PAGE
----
General Motors (NYSE:GM) said that its third-quarter net income fell 8.7% from the third quarter of 2018 to $2.3 billion, a better-than-expected result after a nationwide strike shut down GM's U.S. factories in mid-September.

Excluding one-time items, GM earned $1.72 per share, well above the $1.31 average estimate from analysts polled by Thomson Reuters. Revenue of $35.5 billion, down 0.9% from a year ago, was also solidly above Wall Street's $33.82 billion estimate.

As expected, GM also cut its full-year guidance to reflect the effects of production lost during the strike.

Capture Data source: General Motors. "EBIT-adjusted" is GM's non-GAAP expression of earnings before interest and taxes (EBIT) minus one-time items and with some other small adjustments. automotive results exclude results related to gm's captive-financing subsidiary. PPTS = percentage points. Photo: The Motley Fool

What was the impact of the strike?

Per GM, here is how the United Auto Workers' national strike against the automaker affected its third-quarter results:

  • Adjusted earnings per share would have been $0.52 higher had the strike not happened.
  • Adjusted automotive free cash flow would have been about $400 million higher.
  • GM North America's revenue would have been $3.3 billion higher.
  • GM North America's EBIT-adjusted would have been $1.3 billion higher.

What else happened at GM in the third quarter?

Except as noted, all profit and loss figures in this section are presented on an EBIT-adjusted basis.

  • GM North America's EBIT-adjusted rose 7% from the third quarter of 2018 to $3.02 billion, despite a 5% decline in wholesale shipments. The region's revenue inched up 1.1% to $27.97 billion. The results reflect the strong sales and profitability of the company's all-new pickups, continued growth in crossover SUV sales, and the effects of an ongoing cost-reduction effort, offset somewhat by the impact of the strike and recall-related costs.
  • GM North America's EBIT-adjusted margin, a number that is closely followed by auto investors, was 10.8% in the third quarter versus 10.2% a year ago.
  • The company's equity income from its joint ventures with Chinese automakers fell to $282 million from $485 million in the prior-year period. That was not unexpected; GM's sales in China dropped 15.8% in the third quarter amid ongoing market weakness, though a more favorable mix of products sold helped offset the impact of the sales decline.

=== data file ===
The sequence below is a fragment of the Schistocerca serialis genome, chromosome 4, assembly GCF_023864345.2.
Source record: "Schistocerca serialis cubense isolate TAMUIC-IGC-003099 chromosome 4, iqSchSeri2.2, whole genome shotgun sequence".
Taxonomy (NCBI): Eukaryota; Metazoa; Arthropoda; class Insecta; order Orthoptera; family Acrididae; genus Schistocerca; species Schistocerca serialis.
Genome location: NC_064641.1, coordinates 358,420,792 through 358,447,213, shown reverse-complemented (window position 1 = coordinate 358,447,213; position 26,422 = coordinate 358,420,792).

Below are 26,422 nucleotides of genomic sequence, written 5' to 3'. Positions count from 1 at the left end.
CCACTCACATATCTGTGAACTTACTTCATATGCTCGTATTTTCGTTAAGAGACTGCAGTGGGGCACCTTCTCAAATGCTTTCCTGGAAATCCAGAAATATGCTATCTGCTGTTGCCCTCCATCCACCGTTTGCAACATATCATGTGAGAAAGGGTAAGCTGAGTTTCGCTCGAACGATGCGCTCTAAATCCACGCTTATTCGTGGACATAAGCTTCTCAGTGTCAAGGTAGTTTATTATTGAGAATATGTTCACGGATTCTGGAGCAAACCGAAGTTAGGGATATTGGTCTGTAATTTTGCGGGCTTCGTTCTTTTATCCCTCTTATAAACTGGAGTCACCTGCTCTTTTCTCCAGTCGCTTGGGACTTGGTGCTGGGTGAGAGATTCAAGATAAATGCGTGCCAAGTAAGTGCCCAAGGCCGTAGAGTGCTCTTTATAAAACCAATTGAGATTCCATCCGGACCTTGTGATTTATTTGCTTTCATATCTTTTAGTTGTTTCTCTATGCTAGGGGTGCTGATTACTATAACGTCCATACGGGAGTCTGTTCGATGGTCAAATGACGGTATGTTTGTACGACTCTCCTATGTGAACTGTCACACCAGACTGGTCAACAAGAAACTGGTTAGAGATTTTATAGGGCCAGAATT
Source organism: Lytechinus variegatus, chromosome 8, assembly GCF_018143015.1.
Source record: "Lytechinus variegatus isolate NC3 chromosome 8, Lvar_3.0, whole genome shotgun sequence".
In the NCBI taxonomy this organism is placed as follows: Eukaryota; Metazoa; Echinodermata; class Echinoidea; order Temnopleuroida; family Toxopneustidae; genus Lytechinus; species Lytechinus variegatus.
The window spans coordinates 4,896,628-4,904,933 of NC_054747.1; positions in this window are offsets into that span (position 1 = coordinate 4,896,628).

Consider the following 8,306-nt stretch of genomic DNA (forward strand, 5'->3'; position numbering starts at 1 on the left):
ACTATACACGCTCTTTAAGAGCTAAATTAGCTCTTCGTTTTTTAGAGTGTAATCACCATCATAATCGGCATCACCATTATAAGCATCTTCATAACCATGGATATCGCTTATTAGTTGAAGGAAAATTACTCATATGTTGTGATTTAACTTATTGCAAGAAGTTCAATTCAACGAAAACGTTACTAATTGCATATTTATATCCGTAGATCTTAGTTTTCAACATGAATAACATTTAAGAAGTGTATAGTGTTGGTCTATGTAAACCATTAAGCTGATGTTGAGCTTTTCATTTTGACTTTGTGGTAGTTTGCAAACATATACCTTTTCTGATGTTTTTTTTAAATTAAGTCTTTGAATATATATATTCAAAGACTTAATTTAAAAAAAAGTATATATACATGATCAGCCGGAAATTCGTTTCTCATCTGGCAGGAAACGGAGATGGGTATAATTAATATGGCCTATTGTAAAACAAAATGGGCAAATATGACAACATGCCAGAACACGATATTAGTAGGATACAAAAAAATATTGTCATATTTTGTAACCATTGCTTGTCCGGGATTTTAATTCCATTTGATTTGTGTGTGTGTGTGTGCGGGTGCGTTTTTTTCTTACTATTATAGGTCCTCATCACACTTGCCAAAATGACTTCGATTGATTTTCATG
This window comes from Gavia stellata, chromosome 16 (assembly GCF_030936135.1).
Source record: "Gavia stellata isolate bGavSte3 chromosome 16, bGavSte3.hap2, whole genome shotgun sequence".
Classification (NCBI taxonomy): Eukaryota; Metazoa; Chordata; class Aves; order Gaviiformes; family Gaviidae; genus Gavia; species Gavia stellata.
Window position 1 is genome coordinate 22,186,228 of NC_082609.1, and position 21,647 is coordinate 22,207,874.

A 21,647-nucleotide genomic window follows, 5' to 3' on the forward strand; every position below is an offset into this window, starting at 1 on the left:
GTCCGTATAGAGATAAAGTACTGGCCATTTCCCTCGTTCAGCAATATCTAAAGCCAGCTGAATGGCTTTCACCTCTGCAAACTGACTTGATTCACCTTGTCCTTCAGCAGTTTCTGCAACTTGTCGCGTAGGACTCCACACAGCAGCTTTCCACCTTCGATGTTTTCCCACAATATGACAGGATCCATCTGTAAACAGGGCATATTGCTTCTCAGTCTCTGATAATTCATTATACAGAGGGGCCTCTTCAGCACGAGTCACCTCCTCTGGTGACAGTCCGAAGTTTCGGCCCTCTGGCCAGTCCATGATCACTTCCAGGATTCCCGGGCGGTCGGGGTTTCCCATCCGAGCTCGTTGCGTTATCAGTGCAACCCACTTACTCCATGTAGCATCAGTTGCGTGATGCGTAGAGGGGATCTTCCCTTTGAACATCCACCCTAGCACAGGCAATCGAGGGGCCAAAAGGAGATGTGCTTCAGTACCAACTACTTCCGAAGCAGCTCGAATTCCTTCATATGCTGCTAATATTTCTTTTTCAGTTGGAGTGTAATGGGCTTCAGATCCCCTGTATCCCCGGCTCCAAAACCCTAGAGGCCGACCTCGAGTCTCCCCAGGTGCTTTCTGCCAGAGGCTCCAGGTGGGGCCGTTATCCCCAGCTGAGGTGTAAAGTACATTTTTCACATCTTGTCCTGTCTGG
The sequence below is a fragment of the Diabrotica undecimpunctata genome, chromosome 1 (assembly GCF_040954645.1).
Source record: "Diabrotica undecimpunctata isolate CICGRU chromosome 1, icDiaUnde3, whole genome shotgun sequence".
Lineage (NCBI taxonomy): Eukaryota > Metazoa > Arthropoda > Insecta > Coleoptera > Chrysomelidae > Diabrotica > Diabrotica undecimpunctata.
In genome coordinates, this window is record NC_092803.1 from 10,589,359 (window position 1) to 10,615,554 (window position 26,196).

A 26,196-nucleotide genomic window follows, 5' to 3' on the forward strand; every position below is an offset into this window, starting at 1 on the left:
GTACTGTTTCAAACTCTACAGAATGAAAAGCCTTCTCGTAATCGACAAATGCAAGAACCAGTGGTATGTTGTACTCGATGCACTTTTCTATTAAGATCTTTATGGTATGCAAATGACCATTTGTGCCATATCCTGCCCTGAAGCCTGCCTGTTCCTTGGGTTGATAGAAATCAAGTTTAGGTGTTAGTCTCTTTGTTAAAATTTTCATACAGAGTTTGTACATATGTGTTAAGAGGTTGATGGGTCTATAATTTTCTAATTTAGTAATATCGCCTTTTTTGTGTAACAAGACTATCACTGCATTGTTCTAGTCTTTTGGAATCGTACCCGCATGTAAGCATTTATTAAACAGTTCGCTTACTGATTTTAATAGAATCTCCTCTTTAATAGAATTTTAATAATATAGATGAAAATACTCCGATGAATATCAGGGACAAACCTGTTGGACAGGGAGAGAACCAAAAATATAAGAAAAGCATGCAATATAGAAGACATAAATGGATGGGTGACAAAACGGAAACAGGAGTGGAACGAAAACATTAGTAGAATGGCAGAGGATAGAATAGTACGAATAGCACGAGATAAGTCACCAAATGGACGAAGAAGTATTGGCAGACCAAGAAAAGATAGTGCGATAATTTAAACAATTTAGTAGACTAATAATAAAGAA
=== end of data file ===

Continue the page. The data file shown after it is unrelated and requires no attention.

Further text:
• GM International posted a loss of $65 million, down from a profit of $139 million a year ago, on the decline in China equity income.
  • GM Cruise, the self-driving subsidiary, lost $251 million versus a loss of $214 million in the prior-year quarter. The company said that Cruise's spending continues to be "on plan" as it works toward the launch of its self-driving taxi service.
  • GM Financial, the financial-services subsidiary, generated adjusted pre-tax profit of $711 million, up sharply from $498 million in Q3 2018. The loan and lease portfolio is growing, while credit metrics remain solid (and are slightly improved from a year ago).

Special items, cash, and debt

GM took two special items totaling $267 million in the third quarter: a one-time charge of $390 million related to its restructuring efforts and a one-time credit of $123 million related to a favorable tax-related court decision in Brazil. GM took total charges of $440 million in the third quarter of 2018.

As of Sept. 30, 2019, GM had $20.7 billion in cash available to its automotive business, and an additional $16.5 billion in available credit lines, for total liquidity of $37.2 billion. That's up from $33.8 billion as of the end of 2018.

On the other side of the ledger, the automaker had $15.3 billion in long-term debt as of Sept. 30, versus $14 billion at the end of 2018. Its unfunded pension obligations stand at $5.7 billion, unchanged from the end of 2018.

Looking ahead: GM's guidance for 2019

As anticipated, the effects of the strike led GM to trim its full-year 2019 guidance. It now expects:

  • Earnings per share (GAAP) between $4.28 and $4.69. (2018 result: $5.58.)
  • Adjusted earnings per share between $4.50 and $4.80. (Prior guidance: Between $6.50 and $7.00. 2018 result: $6.54.)
  • Automotive operating cash flow between $5.5 billion and $7.5 billion. (2018 result: $11.7 billion.)
  • Adjusted automotive free cash flow between $0 and $1 billion. (Prior guidance: Between $4.5 billion and $6 billion. 2018 result: $3.8 billion.)

This article originally appeared in the Motley Fool.

John Rosevear owns shares of General Motors. The Motley Fool has no position in any of the stocks mentioned. The Motley Fool has a disclosure policy.